IN THE SUPREME COURT OF IOWA
FRANK MILLARD & CO., INC., Appellee, vs. HOUSEWRIGHT LUMBER COMPANY d/b/a HOUSEWRIGHT CONTRACTING, Appellant.
IN THE SUPREME COURT OF IOWA
No. 184 / 97-95
Filed January 21, 1999
SANDRA JOYCE BARATTA,
POLK COUNTY HEALTH SERVICES, INC.,
POLK COUNTY HEALTH SERVICES, INC.,
SANDRA JOYCE BARATTA, her unknown spouses, heirs, devisees, grantees, assigns, successors in interest and unknown claimants of the following described real estate situated in Polk County, Iowa: Lot 87 Wakonda Manor, Plat 5, included in and forming a part of Des Moines, Polk County, Iowa,
Appeal from the Iowa District Court for Polk County, Donna L. Paulsen, Judge.
Buyer of homestead property appeals judgment of foreclosure of child support lien for delinquent child support owed by previous joint tenancy owner of homestead. REVERSED AND REMANDED.
Mark V. Hanson and David L. Phipps of Whitfield & Eddy, P.L.C., Des Moines, for appellant.
Clifford S. Swartz of Brick, Gentry, Bowers, Swartz, Stoltze, Schuling & Levis, P.C., Des Moines, for appellee.
Considered en banc.
Defendant Polk County Health Services (PCHS) appeals from summary judgment granted to plaintiff Sandra Baratta in her action to foreclose a judgment lien. We conclude the district court should have granted the motion of PCHS for summary judgment on its counterclaim to quiet title and therefore erred in granting Sandra's motion for summary judgment. We therefore reverse and remand for entry of judgment in favor of PCHS.
I. Background Facts and Proceedings
A Nebraska court dissolved Sandra and Frank Baratta's marriage by a decree issued June 10, 1970. The divorce decree granted Sandra custody of the couple's daughter, and ordered Frank to pay $110 per month in child support. Frank failed to pay support and Sandra alleges he is $63,632.69 in arrears, including accrued interest.
Frank subsequently moved to Polk County and married Rose, his current wife. In 1989 they purchased a home in Polk County as joint tenants, which they claimed as their homestead. This property is the subject of the current litigation. In 1992, in an attempt to collect the unpaid child support, Sandra registered the Nebraska divorce decree in the Polk County District Court clerk's office pursuant to Iowa Code section 626A.2 (1991) (providing for filing and status of foreign judgments). The record does not reveal anything further was done to collect the outstanding support at that time.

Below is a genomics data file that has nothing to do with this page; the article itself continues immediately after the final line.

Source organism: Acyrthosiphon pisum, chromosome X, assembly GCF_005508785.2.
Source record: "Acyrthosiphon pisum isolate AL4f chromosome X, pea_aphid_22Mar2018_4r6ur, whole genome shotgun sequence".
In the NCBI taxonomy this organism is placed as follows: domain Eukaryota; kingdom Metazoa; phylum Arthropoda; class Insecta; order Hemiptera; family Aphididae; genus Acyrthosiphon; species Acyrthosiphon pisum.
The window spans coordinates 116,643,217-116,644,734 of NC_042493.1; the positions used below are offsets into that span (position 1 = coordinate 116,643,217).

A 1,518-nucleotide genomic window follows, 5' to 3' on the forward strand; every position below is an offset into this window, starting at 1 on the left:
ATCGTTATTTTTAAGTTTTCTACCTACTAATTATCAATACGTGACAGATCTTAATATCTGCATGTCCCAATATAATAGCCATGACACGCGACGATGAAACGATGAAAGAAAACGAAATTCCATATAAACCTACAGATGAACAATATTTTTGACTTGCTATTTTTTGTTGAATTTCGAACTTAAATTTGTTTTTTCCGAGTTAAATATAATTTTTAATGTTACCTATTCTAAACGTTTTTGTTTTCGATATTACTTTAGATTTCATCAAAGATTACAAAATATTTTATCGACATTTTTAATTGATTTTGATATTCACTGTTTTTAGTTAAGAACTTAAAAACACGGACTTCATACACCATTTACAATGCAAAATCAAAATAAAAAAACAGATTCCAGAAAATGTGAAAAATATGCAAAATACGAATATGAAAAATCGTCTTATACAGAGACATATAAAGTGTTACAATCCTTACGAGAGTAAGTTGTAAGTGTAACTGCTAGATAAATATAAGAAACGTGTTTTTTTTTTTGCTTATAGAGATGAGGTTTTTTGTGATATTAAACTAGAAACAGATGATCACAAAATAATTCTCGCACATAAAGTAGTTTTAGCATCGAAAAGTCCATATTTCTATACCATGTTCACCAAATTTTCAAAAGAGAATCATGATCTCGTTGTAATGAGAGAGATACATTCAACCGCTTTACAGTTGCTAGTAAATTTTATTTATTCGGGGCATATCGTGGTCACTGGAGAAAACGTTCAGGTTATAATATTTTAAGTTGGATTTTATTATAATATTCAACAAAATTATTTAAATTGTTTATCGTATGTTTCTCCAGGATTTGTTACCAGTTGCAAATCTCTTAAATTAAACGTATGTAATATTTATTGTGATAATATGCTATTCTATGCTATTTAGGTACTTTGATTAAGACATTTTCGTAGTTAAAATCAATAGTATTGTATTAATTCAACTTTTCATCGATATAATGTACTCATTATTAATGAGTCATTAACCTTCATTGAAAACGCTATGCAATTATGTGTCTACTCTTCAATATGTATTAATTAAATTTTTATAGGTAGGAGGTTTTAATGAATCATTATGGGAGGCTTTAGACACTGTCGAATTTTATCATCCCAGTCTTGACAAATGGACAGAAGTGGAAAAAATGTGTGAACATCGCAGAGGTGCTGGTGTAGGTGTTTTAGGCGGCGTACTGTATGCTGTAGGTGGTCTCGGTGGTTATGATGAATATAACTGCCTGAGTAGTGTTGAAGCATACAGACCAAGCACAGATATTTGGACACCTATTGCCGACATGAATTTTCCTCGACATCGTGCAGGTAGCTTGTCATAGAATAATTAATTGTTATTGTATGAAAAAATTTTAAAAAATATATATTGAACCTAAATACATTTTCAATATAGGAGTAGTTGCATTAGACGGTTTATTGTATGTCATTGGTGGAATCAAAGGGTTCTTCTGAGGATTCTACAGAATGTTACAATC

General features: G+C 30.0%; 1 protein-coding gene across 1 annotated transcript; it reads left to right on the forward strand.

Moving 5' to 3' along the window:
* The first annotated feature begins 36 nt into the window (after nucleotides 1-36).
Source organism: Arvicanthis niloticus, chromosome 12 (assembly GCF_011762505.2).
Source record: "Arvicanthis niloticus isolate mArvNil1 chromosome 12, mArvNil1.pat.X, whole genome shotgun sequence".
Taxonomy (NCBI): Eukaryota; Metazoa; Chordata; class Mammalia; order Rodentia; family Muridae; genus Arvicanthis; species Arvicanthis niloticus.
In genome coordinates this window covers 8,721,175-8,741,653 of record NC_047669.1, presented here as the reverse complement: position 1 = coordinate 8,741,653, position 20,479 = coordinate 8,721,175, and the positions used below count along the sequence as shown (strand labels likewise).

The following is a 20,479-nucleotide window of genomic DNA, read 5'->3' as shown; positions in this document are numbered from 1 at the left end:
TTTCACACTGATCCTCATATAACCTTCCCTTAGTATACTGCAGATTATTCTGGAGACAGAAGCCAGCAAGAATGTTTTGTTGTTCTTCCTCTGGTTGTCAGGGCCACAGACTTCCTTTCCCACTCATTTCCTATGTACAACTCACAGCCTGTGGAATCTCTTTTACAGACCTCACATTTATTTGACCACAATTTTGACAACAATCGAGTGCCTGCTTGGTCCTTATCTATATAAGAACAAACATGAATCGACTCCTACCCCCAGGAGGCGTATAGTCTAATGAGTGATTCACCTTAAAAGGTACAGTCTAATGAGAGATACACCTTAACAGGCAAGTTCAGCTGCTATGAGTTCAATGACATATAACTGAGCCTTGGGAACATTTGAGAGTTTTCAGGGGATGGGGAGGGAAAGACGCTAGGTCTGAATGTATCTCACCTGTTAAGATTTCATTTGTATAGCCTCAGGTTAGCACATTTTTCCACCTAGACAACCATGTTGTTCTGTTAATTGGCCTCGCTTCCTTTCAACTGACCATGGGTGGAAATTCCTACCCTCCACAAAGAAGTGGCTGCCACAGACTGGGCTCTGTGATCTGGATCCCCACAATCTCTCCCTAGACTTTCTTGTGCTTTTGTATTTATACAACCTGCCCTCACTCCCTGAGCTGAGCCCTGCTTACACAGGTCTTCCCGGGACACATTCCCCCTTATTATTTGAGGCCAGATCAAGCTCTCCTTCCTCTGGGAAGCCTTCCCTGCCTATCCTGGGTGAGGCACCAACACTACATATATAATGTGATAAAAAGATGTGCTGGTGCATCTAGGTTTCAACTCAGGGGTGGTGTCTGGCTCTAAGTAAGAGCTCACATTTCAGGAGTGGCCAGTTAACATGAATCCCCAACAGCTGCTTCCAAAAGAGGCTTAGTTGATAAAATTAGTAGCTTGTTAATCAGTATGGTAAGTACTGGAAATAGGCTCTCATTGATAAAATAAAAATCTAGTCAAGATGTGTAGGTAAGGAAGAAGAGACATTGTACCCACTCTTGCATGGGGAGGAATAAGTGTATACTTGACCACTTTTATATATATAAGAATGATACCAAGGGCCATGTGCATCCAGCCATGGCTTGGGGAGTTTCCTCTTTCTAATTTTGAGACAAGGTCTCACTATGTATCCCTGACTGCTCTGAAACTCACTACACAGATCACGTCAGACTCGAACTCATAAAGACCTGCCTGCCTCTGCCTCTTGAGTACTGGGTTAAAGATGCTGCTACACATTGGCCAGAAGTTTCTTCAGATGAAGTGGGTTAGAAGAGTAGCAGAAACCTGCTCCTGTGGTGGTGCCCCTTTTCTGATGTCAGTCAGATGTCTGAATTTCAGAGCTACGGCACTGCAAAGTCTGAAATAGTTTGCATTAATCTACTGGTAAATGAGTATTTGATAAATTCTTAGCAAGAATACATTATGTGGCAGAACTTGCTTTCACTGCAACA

In December 1995, Frank and Rose Baratta sold their homestead property to PCHS. Although Sandra's judgment against Frank for the unpaid child support had been recorded in Polk County at the time it was filed in 1992, it was inadvertently omitted from the abstract and was not uncovered as a cloud on the title at the time of sale. On April 12, 1996, Sandra filed a foreclosure petition against PCHS in an attempt to enforce the judgment lien. Along with its answer, PCHS filed a counterclaim seeking to quiet title in the property and requesting attorney fees. Both parties filed motions for summary judgment. The district court granted Sandra's motion, concluding she had a valid lien against the property which could be enforced against PCHS. The court denied PCHS's motion. The court foreclosed the lien, rendered judgment in favor of Sandra for $63,632.69, and ordered special execution to issue for sale of the property. PCHS appeals.
II. Issues on Appeal
PCHS contends the district court erred in granting the foreclosure. It argues that Sandra did not have a judgment against Rose and that Rose's homestead interest in the real estate prevented Sandra's judgment lien against Frank from attaching to the property. In the alternative, it maintains the district court should have denied Sandra's motion because genuine issues of material fact exist regarding which, if any, of the support payments are still valid judgments due to the passage of twenty-six years since entry of the decree, what interest Frank has in the real estate, what priority other recorded liens have on the real estate, and whether Sandra has exhausted all other property subject to execution.
III. Scope and Standard of Review
Sandra Baratta filed a petition in equity for foreclosure of a judgment lien. As a counterclaim to Sandra's foreclosure action, PCHS brought an action to quiet title. Actions to quiet title also lie in equity. See Iowa Code § 649.6 (1995); accord Moser v. Thorp Sales Corp., 312 N.W.2d 881, 886 (Iowa 1981). Our review of a foreclosure action and an action to quiet title would typically be de novo. See Iowa R. App. P. 4 (providing for de novo review of equity actions). Despite the nature of these causes of action, however, "we cannot find facts de novo in an appeal from summary judgment." Moser, 312 N.W.2d at 886. Therefore, we review the district court's grant of Sandra's motion for summary judgment and the denial of PCHS's motion for summary judgment for the correction of errors at law. See Iowa R. App. P. 4.
Summary judgment is appropriate only when the entire record including pleadings, discovery and affidavits on file shows that there is no genuine issue of material fact and the moving party is entitled to judgment as a matter of law. Iowa R. Civ. P. 237(c). A "genuine" issue of material fact exists if the evidence is such that a reasonable jury could return a verdict for the nonmoving party. Fees v. Mutual Fire & Auto. Ins. Co., 490 N.W.2d 55, 57 (Iowa 1992). A fact is "material" only when its determination might affect the outcome of the suit. Id. In reviewing the grant or denial of a motion for summary judgment, we examine the evidence in a light most favorable to the nonmoving party. Mewes v. State Farm Auto. Ins. Co., 530 N.W.2d 718, 721 (Iowa 1995).